top of page

Modern Technology Meets Classic Quilting

There are fabulous things happening in modern quilting! Traditional quilting involves lots of cutting and sometimes it is hard to maintain accuracy as you cut. The Accuquilt system sought to solve this problem for many quilt block shapes and styles for many years, but it can be costly, take up a lot of space with all the different dies, plus it takes some physical effort to roll the dies through depending on your system.

But there is something NEW (ish)! There are cutting systems out there that have not been realizing their full potential in the quilting industry. These cutting systems have been primarily used in other craft areas - paper, wood, stickers, t-shirts, mugs, etc. What am I talking about? The Cricut, Silhouette, and Brother ScanNCut (shown below).

I have been wanting to give these a try for awhile, but didn't get the opportunity until now. Let me just tell you - I LOVE using a cutting machine for cutting my fabrics with the touch of a few buttons. I have nerve and joint pain in my right arm (which is my dominant arm) and this makes it so nice...and pain free! Plus all the pieces come out exactly the SAME size and shape! And if you are concerned about using new technology, tools, or software - they come with tutorials, practice activities, and lots of resources. If I can figure it out, I'm sure anyone can...or ask the nearest 4 year old (LOL).

I am so excited by this application of these machines in quilting that I have several new patterns in the works using these machines to cut the pieces! Or if you have patterns with some extensive cutting requirements let me know. I will also be developing solo block files that can be re-sized to fit your needs.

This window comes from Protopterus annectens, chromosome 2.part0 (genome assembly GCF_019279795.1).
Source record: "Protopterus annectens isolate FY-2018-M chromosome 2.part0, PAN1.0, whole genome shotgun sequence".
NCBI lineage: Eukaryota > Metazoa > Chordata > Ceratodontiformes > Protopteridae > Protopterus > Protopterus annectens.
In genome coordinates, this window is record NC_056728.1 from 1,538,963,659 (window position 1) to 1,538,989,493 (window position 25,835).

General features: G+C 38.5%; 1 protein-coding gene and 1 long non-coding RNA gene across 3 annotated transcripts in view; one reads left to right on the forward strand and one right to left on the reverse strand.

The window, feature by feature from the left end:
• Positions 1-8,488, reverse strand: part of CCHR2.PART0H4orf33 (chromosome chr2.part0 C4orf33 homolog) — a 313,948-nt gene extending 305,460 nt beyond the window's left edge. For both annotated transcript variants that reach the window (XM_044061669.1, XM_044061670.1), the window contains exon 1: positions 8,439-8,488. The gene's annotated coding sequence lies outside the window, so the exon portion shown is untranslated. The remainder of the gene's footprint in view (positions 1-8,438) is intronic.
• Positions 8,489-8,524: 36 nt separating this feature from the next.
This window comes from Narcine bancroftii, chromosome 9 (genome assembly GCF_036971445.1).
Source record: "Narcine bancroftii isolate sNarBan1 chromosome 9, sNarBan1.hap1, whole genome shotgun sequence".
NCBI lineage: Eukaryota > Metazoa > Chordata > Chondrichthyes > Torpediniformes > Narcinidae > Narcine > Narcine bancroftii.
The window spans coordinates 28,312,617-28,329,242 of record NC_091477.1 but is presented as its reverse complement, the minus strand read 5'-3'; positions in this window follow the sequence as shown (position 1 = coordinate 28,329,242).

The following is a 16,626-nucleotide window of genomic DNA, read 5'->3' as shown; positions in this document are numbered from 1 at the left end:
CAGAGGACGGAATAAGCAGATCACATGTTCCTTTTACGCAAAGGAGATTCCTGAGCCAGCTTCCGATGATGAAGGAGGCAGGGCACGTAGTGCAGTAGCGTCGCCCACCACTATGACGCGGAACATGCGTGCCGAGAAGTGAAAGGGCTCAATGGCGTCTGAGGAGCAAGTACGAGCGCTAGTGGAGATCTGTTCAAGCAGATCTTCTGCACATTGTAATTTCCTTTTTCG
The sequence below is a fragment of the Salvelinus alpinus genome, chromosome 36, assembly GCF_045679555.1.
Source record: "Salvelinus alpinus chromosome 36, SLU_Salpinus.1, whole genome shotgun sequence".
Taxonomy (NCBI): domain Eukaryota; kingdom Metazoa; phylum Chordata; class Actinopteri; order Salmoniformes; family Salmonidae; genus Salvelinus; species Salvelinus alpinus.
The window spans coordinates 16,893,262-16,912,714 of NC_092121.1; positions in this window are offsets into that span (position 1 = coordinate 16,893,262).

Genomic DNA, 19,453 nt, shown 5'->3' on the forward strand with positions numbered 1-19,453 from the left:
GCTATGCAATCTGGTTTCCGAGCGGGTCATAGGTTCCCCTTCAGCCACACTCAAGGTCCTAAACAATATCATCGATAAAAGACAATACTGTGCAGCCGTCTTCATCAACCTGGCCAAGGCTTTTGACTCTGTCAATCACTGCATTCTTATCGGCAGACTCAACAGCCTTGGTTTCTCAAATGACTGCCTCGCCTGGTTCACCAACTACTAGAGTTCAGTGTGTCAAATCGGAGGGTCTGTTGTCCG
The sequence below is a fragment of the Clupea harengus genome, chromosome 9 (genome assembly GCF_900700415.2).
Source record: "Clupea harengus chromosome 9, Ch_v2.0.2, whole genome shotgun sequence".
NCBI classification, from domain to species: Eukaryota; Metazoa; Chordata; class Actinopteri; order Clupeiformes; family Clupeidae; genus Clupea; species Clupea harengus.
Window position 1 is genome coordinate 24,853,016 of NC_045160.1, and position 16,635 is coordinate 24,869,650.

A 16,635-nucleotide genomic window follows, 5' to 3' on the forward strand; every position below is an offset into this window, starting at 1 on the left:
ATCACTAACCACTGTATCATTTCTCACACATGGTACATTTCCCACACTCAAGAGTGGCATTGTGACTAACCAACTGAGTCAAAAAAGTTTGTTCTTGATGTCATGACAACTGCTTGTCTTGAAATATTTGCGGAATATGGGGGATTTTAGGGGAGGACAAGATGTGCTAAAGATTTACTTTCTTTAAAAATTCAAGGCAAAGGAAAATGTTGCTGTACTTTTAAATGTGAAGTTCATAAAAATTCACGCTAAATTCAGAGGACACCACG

Click here to get my new pattern:

How do these Cutting Machines Work?

This next part is from my direct experience with the Cricut machine, but each machine should work similarly.

First you need a machine and tools like a mat and maybe a weeding pick, some fabric, fusible interfacing (optional although I recommend it), a computer, and a template in the form of an SVG file.

Then you need a template file to cut. An SVG file (scalable vector graphic) is the easiest since it is ready to cut, but most machines take other sorts of files too just check out your software and help tools.

Purchased files should come with an instruction sheet but here is a quick peek into Cricut Design Space. Initially you upload the file, choose which pieces you want to cut, then arrange the pieces on your mat (if you don't like the way your software automatically lays them out). My device allows you to choose between two options for fabric - bonded (with fusible interfacing) or non-bonded (plain) - so it walks you through the choosing of cutting substrate, mats, blades and such.

After your fabric is loaded, you push a button and then your fabric gets cut - perfectly! I was able to cut 126 Sunbonnet Sue pieces in ONE hour - so awesome!!

Can you envision the possibilities? Fusible applique projects - quilts, shirts, totes, home decor, OR positive/negative quilts where one cut equals two blocks (like the orange peel below) OR non-bonded fabric cuts more quickly and accurately and even while your hands are busy (sewing, cooking, or whatever).

Here's a little video of the process (it is sped up by 8 times but that means this 15 second video really took like 2 min):

I hope you are excited to try this method of quilt-making and try one of my new patterns in my shop PDP DESIGNS SHOP | Polka Dot Peep

OR individual blocks in my Etsy shop at PolkaDotPeep - Etsy

OR look on the web to find other options - if you're a Dear Jane fan and/or fusible applique check out my friend Erin's shop at StarGardenerDesign - Etsy

As always I'd love to see what you are making! Be a share bear and tag me @polkadotpeepquiltsetc on Instagram or Facebook or leave a comment here.

Until next time...

Have a great day & Be blessed my friends!



bottom of page